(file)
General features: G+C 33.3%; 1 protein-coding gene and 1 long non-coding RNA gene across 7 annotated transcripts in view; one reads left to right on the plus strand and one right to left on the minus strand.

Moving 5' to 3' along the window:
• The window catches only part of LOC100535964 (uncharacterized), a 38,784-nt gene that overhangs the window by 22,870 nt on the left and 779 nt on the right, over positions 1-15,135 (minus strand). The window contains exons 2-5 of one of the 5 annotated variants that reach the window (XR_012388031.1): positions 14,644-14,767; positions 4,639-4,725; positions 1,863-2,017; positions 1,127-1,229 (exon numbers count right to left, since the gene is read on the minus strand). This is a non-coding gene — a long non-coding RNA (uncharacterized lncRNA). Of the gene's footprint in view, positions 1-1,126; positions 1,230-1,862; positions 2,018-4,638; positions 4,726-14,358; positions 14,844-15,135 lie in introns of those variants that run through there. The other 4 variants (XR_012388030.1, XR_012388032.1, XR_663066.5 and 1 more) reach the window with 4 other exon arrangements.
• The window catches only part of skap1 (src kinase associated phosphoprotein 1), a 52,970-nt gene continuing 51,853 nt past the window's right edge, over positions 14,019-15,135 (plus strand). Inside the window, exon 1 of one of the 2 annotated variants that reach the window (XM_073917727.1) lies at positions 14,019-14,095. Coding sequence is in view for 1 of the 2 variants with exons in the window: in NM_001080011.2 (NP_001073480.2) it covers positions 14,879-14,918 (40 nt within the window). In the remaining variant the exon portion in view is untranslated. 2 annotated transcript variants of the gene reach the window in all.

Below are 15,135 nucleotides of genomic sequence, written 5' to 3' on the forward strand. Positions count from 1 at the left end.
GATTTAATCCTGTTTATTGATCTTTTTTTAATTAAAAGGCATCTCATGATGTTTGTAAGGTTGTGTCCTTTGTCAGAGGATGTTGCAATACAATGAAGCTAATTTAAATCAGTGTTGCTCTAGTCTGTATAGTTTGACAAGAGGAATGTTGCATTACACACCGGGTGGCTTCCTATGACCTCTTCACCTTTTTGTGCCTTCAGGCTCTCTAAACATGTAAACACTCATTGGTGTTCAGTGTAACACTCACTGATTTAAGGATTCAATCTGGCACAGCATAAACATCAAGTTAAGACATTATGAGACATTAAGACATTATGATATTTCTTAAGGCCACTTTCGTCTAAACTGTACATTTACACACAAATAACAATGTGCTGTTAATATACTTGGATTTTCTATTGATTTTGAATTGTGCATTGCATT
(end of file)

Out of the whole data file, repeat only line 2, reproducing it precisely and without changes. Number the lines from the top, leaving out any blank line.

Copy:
Moving 5' to 3' along the window: